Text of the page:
Skip to main content Accessibility help
×
Home

Prediction of the voluntary intake of grass silages by beef cattle. 1. Linear regression analyses

Published online by Cambridge University Press:  02 September 2010

A. J. Rook
Affiliation:
AFRC Institute for Grassland and Animal Production, Hurley, Maidenhead SL6 5LR
M. Gill
Affiliation:
AFRC Institute for Grassland and Animal Production, Hurley, Maidenhead SL6 5LR
Get access

Abstract

Data on individually recorded silage dry-matter intake (SDMI), concentrate dry-matter intake (CDMI) and live weight of steers and data on silage composition including toluene dry matter (TDM), pH, total nitrogen (N), ammonia nitrogen (NH3-N), volatile fatty acids (VFAs), digestible organic matter in the dry matter (DOMD) and neutral-detergent fibre (NDF) obtained from experiments conducted at three sites were used to obtain simple and multiple linear regressions of SDMI on other variables.

Live weight accounted for a high proportion of the variation in intake but this effect could generally be removed by scaling intake by live weight raised to the power of 0·75 (M0·75). CDMI was the most important factor affecting scaled intake in mixed diets. TDM, NH,-N and VFAs all had important effects on SDMI. The relationship of SDMI with TDM was curvilinear suggesting that there is little to be gained in intake terms from wilting to TDM above 250 g/kg. The effect of NH3-N appeared to be related more to its correlation with VFAs than with any other nitrogenous constituent while the VFAs appeared to have a direct effect on SDMI. The effects of N and pH on SDMI were generally small. DOMD and NDF had relatively little effect on SDMI. Significant differences in intercepts between sites were found for most relationships although common slopes were often found.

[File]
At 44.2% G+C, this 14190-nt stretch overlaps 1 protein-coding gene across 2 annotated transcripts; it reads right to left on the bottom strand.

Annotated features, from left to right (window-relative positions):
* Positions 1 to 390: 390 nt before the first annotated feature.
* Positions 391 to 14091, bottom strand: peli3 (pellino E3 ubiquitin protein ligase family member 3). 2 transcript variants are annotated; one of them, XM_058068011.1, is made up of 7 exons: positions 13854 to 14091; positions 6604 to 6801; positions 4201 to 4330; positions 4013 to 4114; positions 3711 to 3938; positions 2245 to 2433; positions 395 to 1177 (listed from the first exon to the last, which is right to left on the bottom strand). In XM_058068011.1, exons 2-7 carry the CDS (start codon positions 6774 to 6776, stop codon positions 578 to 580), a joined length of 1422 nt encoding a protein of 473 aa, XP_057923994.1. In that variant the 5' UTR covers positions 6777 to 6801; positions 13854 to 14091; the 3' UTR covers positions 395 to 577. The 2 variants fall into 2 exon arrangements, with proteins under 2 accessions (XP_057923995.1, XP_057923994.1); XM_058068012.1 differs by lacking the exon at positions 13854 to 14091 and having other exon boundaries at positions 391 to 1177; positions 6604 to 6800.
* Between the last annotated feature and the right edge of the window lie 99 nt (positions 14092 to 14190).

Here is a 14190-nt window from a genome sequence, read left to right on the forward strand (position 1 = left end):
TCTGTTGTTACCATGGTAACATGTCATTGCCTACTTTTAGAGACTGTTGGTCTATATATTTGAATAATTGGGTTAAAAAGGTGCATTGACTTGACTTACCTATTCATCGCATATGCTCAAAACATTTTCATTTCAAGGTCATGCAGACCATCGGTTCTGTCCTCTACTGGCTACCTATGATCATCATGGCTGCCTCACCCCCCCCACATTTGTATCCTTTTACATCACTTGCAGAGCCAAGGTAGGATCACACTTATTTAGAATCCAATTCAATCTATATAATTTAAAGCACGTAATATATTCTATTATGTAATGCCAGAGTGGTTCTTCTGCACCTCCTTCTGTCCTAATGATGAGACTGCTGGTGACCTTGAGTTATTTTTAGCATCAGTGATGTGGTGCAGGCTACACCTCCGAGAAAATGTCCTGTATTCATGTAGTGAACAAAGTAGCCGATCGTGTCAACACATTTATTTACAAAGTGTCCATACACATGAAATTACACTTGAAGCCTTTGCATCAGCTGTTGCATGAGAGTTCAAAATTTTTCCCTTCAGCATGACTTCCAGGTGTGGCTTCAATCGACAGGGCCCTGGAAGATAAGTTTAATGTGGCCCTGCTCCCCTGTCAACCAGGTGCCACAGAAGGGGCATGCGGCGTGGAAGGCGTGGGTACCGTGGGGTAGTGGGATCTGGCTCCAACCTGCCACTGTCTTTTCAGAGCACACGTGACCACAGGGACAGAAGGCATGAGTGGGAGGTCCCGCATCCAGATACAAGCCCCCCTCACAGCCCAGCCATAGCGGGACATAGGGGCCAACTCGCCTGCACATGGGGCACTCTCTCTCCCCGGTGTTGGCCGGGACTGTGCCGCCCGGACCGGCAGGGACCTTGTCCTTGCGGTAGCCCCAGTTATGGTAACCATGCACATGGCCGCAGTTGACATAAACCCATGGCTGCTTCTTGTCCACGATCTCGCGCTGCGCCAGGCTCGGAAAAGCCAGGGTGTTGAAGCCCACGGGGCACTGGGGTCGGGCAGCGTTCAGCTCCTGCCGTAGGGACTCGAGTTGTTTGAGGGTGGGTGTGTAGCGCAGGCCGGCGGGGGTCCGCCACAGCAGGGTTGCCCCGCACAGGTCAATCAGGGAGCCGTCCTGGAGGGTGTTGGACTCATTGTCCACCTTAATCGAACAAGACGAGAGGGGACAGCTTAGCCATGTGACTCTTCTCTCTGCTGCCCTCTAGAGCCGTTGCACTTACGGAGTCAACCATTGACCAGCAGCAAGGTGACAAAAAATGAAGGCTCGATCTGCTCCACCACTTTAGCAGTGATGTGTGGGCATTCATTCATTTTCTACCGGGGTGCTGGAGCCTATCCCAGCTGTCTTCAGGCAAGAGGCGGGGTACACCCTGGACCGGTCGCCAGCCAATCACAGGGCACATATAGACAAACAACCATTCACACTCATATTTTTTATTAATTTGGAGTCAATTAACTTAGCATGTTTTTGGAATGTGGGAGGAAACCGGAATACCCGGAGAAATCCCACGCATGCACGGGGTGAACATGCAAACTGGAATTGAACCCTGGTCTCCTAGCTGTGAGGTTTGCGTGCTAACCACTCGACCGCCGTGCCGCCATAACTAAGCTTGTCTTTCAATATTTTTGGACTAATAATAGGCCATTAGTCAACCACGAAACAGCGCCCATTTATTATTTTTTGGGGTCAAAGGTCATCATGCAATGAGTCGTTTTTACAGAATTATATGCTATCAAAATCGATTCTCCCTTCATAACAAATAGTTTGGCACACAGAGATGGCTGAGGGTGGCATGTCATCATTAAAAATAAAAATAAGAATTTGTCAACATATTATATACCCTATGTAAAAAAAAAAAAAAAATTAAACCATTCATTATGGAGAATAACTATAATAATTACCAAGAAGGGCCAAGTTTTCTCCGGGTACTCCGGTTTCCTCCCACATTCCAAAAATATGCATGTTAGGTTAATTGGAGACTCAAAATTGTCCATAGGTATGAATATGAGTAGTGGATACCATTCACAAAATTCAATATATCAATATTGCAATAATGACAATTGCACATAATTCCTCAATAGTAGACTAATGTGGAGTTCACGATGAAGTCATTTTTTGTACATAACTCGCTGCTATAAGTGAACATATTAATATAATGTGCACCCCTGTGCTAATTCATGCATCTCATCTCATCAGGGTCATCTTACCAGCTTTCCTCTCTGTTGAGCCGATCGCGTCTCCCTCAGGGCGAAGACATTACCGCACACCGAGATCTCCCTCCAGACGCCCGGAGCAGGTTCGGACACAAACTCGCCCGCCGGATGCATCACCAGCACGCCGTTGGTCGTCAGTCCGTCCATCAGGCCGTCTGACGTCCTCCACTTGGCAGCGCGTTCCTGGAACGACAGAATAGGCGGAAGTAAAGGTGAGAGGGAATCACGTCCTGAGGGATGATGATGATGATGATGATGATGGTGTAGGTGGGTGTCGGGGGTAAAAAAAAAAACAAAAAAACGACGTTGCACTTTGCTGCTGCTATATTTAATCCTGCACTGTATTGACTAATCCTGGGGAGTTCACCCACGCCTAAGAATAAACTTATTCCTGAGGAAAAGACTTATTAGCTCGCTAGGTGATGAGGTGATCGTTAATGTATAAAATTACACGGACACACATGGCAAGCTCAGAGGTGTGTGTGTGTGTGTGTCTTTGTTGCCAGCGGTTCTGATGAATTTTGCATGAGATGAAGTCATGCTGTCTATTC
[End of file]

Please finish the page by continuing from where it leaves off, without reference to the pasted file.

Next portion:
Type
Research Article
Copyright
Copyright © British Society of Animal Science 1990

Access options

Get access to the full version of this content by using one of the access options below.

References

Agricultural Research Council. 1980. The Nutrient Requirements of Ruminant Livestock. Commonwealth Agricultural Bureaux, Slough.Google Scholar
Baile, C. A. and Forbes, J. M. 1974. Control of feed intake and regulation of energy balance in ruminants. Physiological Reviews 54: 160214.CrossRefGoogle ScholarPubMed
Barry, T. N., Cook, J. E. and Wilkins, R. J. 1978. The influence of formic acid and formaldehyde additives and type of harvesting machine on the utilization of nitrogen in lucerne silages. 1. The voluntary intake and nitrogen retention of young sheep consuming the silages with and without intraperitoneal supplements of D-L methionine. Journal of Agricultural Science, Cambridge 91: 701715.CrossRefGoogle Scholar
Conrad, H. R., Pratt, A. D. and Hibbs, J. W. 1964. Regulation of feed intake in dairy cows. 1. Change in importance of physical and physiological factors with increasing digestibility. Journal of Dairy Science 47: 5462.CrossRefGoogle Scholar